Why is it that such a small proportion of firms with SharePoint don't use it for public facing websites?
In a recent survey by BrightStarr of SharePoint users only 7% of the businesses surveyed were using SharePoint for any public-facing websites. For large enterprises and organizations SharePoint, especially in its 2013 guise, is a highly capable website management platform. Its functionality and usability puts it in the top bracket of systems to use. For organizations that are already using SharePoint for systems such as Intranets there are savings to be had over other technologies, even open-source options. So why is it that such a small proportion of firms with SharePoint don't use it for public facing websites?
SharePoint websites don't look good
Often the reluctance stems from a perception that SharePoint websites don't and can't look good. This is likely driven from historical experiences of previous version of SharePoint, such as 2007, where SharePoint's design capabilities were limited. Or perhaps even from poor experiences with SharePoint Intranets that have had little in the way of investment in their interface design. If you don't think a SharePoint website can look good you probably aren't going to consider it. The reality is however that SharePoint 2013 really can make it look great. SharePoint Website Design does have some nuances in its execution, but as the BrightStarr website shows, SharePoint 2013 is not a restrictive factor when it comes to web design and you can have a beautiful, easy to navigate website built in SharePoint.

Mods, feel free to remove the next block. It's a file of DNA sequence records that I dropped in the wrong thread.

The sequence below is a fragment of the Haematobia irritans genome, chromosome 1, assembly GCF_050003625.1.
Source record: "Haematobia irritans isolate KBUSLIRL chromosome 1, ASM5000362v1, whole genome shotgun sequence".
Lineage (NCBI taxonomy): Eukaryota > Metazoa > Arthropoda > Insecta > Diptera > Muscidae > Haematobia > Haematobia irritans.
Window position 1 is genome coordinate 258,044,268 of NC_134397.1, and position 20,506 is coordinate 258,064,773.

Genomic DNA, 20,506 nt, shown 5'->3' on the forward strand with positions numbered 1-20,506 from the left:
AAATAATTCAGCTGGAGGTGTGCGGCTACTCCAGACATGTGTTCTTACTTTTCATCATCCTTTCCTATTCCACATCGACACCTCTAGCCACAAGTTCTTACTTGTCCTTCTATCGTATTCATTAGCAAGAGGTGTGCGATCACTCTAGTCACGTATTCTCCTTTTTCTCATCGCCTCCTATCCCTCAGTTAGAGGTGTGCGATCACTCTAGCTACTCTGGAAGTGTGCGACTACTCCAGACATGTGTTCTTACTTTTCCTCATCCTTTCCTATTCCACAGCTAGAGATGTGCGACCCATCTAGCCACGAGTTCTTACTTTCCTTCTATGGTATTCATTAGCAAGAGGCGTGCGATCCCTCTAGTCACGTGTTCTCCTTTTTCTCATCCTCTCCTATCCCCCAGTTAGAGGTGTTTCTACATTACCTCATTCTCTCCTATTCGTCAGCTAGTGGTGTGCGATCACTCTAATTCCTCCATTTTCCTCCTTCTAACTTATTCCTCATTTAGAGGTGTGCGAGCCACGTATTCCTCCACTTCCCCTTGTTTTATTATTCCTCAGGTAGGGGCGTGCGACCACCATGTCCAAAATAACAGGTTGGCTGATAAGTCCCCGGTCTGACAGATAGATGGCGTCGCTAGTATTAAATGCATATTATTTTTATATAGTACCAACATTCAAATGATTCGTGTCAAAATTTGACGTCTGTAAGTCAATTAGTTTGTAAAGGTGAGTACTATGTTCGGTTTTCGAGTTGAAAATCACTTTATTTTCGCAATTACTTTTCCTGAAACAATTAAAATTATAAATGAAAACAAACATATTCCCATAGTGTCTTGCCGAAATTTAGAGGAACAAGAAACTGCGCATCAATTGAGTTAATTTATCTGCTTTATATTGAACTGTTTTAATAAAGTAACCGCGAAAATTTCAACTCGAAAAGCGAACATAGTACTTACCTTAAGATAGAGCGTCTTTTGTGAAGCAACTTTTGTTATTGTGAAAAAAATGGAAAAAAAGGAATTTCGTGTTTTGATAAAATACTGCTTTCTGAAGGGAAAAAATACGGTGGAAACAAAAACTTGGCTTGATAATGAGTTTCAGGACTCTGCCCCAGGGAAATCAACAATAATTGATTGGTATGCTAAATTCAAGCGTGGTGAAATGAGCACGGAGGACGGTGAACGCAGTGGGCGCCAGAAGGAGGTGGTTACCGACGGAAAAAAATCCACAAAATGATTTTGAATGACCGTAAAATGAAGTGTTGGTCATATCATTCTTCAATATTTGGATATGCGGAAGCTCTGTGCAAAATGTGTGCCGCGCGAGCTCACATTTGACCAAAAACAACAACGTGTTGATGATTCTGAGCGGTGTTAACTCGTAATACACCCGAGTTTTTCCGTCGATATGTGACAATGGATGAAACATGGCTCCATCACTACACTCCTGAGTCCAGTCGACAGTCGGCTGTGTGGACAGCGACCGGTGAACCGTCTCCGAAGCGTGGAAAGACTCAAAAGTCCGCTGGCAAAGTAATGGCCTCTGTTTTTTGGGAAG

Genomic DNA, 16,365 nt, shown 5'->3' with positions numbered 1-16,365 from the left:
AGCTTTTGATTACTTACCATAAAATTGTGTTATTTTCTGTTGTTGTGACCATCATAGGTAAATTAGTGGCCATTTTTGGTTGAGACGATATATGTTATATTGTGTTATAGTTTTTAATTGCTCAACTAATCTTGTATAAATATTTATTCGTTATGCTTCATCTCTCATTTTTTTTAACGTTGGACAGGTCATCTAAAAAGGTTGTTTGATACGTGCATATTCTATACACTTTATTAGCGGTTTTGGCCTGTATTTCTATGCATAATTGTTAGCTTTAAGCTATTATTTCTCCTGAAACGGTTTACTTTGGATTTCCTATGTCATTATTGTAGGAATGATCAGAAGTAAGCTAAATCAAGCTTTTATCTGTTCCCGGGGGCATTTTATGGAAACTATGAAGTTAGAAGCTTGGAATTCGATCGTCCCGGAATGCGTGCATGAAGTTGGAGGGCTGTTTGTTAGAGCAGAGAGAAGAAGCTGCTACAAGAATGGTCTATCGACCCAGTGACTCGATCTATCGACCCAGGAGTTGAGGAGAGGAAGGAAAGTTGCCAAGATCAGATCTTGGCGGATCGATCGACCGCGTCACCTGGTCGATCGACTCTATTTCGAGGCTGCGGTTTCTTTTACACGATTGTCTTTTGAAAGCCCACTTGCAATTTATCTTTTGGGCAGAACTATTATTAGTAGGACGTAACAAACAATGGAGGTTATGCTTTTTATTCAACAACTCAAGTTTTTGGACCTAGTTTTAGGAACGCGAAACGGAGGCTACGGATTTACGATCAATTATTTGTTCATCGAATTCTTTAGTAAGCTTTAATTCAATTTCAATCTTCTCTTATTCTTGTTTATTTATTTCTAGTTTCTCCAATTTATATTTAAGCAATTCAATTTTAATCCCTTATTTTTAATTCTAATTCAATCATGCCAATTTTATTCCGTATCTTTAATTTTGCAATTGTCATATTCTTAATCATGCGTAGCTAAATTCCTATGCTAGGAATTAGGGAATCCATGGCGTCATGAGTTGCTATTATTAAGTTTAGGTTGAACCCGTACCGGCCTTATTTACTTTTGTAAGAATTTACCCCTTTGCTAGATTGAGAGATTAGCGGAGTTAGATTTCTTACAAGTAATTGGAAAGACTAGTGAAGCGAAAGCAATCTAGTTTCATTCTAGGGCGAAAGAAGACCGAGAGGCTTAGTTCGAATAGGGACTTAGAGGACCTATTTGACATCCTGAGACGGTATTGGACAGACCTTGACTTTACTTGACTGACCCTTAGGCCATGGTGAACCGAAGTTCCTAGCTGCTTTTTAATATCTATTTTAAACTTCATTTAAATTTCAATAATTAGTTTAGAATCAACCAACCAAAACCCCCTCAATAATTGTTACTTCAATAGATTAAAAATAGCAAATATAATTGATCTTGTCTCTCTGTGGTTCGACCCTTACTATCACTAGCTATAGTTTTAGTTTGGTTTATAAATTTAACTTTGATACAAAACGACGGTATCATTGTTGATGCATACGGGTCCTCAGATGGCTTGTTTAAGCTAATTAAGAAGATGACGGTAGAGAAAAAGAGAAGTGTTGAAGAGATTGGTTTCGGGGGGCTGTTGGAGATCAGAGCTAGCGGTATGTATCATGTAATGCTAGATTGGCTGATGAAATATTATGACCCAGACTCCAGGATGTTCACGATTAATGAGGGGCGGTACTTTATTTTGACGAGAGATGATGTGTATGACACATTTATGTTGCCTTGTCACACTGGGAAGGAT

Design agencies don't like SharePoint websites
If you are a design/digital agency that has just won the contract to rebuild an enterprise website and you are not SharePoint web designer or you don't have any SharePoint specific skills in-house, you are unlikely to want to design and build the website in SharePoint. With the concentration of SharePoint technical and UX skills being in specialist consultancies like BrightStarr, general digital design agencies simply don't have the skills and knowledge. General digital and design agencies are not going to want to lose profit margin and control/influence in the project and therefore could actively discourage their clients from using SharePoint as a platform for a public website. This advice may even go against the enterprise client's best interest – because it's not in the agency's own best interest.
The knowledge and skills around SharePoint cannot be redistributed at the press of a button, but there are ways around finding the right skills. If the enterprises themselves make using SharePoint as the website technical platform mandatory in the tender stage then only agencies that have, or are prepared to find, the skills to design and build the site will tender. For those agencies that want to undertake the website UI design work but don't have understanding and execution skills in SharePoint as a website platform, they can turn to specialists like BrightStarr to partner with. Bringing together a creative agency that has been working with a client for some time, with the specialist SharePoint skills that organizations like BrightStarr have to offer is a great solution for the client.